DUI Classifications in California Law
California law defines driving under the influence offenses under several distinct categories, each with specific legal implications.
- Standard DUI (Vehicle Code § 23152)
- Aggravated DUI (Vehicle Code § 23578)
- DUI with Prior Offenses (Vehicle Code § 23580)
- DUI with License Suspension (Vehicle Code § 14905)
- DUI Causing Injury (Vehicle Code § 23153)
- Enhanced Penalties for Refusal to Test (Vehicle Code § 23577)
- Excessive Speeding and Reckless Driving During DUI (Vehicle Code § 23582)
- Underage DUI (Vehicle Code § 23502)
- Multiple DUI Offenses (Vehicle Code § 23552)
Definition of DUI in California
In California, Driving Under the Influence (DUI) is a serious offense that can have severe consequences. A DUI is typically characterized by the following:
Blood Alcohol Concentration (BAC): It’s illegal for anyone to operate a vehicle with a BAC of 0.08% or higher. This percentage decreases to 0.04% for those who possess a commercial driver’s license and is 0.01% for individuals under the age of 21.
DUI of Drugs: Apart from alcohol, being under the influence of drugs (whether legal, prescription, or illegal) can also result in a DUI charge if they impair your ability to drive safely.
You Only Have 10 Days to Request a DMV Hearing
If you’re arrested for DUI in California, it’s crucial to act quickly. You have only 10 days from the date of your arrest to request a DMV hearing. This hearing is your sole opportunity to contest the suspension of your driver’s license. Failing to request this hearing within the 10-day window results in an automatic suspension of your driving privileges. If no request is made, your license will be automatically suspended in 30 days.
Rights During a DUI Arrest
Understanding your rights during a DUI arrest is crucial:
- Right to Remain Silent: You’re not obligated to answer questions that might incriminate you. Politely inform the officer that you wish to remain silent.
- Right to Legal Representation: After being arrested, you can request to contact an attorney before answering further questions or participating in further tests.
- Right to a Chemical Test: If you are arrested for a DUI, under California’s implied consent law, you are required to submit to a breath or blood test. Refusing can result in more severe penalties, including a longer license suspension.
- Right to a DMV Hearing: If you are arrested for DUI and your BAC is above the legal limit, or if you refuse a chemical test, the arresting agency will issue an order to suspend your driver’s license. You have a limited time to request a hearing with the DMV to challenge this suspension.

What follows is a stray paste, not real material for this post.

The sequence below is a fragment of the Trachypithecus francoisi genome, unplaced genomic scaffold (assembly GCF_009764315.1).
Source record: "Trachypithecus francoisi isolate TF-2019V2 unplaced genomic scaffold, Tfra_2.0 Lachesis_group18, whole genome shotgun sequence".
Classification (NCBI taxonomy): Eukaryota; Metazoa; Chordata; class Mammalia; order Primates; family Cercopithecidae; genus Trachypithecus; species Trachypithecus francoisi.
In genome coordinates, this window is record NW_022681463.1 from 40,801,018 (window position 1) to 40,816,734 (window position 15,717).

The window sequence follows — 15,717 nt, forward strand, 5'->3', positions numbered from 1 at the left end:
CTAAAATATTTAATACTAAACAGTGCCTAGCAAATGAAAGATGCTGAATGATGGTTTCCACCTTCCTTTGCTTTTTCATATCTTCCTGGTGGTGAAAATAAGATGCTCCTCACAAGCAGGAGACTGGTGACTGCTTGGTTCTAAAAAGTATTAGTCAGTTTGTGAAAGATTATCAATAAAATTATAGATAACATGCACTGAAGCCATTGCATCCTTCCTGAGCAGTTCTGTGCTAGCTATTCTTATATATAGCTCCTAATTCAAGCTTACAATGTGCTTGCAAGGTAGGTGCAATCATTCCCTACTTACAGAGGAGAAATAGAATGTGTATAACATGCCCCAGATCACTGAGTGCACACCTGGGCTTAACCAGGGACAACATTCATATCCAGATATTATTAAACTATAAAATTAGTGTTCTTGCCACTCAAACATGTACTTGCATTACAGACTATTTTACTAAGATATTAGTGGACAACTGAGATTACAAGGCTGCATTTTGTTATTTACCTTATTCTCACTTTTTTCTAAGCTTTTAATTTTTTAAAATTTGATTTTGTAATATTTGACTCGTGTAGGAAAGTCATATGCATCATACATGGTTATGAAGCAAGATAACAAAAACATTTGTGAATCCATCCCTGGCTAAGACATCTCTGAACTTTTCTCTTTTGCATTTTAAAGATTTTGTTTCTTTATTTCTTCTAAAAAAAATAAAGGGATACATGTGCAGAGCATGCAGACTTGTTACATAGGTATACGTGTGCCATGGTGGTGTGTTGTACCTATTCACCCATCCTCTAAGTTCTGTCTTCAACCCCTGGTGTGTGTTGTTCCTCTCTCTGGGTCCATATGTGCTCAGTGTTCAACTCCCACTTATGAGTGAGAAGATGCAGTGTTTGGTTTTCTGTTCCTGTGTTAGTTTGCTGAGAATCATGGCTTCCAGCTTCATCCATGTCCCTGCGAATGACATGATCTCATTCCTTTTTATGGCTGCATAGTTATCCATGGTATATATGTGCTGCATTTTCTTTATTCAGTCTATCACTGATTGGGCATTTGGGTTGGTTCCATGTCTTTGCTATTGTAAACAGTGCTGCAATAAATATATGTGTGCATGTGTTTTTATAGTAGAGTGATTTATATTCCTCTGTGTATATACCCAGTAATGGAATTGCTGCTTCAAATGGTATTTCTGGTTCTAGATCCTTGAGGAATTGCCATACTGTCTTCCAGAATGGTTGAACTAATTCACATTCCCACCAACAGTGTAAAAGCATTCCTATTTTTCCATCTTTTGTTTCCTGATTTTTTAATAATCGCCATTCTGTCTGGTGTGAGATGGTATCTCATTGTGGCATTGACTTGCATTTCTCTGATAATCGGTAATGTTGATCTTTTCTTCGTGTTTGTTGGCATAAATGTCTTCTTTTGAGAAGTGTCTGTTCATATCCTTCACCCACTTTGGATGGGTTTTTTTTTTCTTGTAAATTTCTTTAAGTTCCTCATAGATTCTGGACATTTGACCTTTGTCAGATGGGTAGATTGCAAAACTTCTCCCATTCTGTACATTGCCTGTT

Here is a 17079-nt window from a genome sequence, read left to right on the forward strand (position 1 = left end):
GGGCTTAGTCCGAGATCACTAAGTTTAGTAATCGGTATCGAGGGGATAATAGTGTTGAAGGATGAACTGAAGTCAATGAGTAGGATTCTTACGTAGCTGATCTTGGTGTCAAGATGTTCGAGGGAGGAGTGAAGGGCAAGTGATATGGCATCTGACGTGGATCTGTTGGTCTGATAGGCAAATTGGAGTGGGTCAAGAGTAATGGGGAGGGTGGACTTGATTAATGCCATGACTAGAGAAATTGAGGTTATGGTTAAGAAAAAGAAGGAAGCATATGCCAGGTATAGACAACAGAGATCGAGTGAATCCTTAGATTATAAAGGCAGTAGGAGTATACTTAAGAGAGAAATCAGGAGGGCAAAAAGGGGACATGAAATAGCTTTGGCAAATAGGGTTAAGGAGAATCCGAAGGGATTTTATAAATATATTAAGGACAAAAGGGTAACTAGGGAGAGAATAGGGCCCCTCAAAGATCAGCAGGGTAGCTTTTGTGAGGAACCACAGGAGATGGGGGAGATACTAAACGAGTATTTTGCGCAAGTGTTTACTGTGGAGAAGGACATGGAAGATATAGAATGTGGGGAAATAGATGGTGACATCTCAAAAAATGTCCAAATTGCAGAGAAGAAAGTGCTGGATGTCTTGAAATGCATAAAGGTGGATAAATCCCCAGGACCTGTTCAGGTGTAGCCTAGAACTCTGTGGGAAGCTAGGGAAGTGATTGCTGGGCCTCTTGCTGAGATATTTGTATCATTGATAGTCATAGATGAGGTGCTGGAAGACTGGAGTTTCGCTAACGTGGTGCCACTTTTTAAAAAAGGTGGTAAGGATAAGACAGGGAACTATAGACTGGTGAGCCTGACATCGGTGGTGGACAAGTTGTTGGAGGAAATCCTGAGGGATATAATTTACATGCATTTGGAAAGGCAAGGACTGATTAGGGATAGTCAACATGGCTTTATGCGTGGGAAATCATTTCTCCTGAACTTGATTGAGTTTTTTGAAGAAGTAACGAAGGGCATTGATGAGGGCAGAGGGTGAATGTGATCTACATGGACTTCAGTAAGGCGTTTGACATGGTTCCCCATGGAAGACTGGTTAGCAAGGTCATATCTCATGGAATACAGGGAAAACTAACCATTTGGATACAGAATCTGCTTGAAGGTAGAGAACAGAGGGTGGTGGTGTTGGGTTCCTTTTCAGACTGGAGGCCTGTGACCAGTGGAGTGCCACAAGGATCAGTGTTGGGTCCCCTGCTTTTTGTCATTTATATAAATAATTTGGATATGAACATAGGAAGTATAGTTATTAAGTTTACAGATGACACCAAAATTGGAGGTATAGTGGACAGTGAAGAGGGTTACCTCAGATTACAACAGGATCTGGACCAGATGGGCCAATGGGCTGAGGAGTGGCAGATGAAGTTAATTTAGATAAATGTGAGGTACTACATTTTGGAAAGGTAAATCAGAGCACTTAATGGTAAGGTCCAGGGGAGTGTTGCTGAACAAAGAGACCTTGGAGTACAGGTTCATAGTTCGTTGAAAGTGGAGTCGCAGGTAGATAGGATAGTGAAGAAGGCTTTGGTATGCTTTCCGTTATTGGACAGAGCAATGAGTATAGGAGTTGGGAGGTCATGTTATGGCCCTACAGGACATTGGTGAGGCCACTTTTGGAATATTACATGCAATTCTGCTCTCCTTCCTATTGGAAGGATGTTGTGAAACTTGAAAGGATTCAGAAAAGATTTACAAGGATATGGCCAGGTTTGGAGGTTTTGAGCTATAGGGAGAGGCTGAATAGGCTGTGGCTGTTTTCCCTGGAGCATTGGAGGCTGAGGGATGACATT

- Protection from Unlawful Searches: Without your consent, a warrant, or probable cause, officers cannot search your vehicle. If they do, any evidence obtained may be deemed inadmissible in court.
- Right to Due Process: You are entitled to a fair trial and to challenge the evidence against you.
Immediate Steps After a DUI Arrest
Being arrested can be an overwhelming experience, especially for a DUI charge. Here’s what you should do immediately following a DUI arrest:
- Stay Calm and Compliant: Respond politely to law enforcement. Making a scene or becoming combative can only make your situation worse.
- Know Your Rights: While you should provide your name and basic identification details, you are not obligated to answer questions about where you were, what you drank, or any other details about your evening without a lawyer present.
- Avoid Self-Incrimination: Politely decline to perform field sobriety tests or answer any questions that might incriminate you. You may also decline a preliminary alcohol screening test unless you are under 21 or on probation for a previous DUI.
- Document the Details: As soon as you are able, write down everything you remember about the arrest – from what you had to drink to how the officer behaved. These details can be invaluable for your defense.
- Secure Legal Representation: Before any formal questioning or hearings, consult with a criminal defense attorney experienced in DUI cases. An attorney can provide guidance, ensure your rights are upheld, and offer the best possible defense strategy.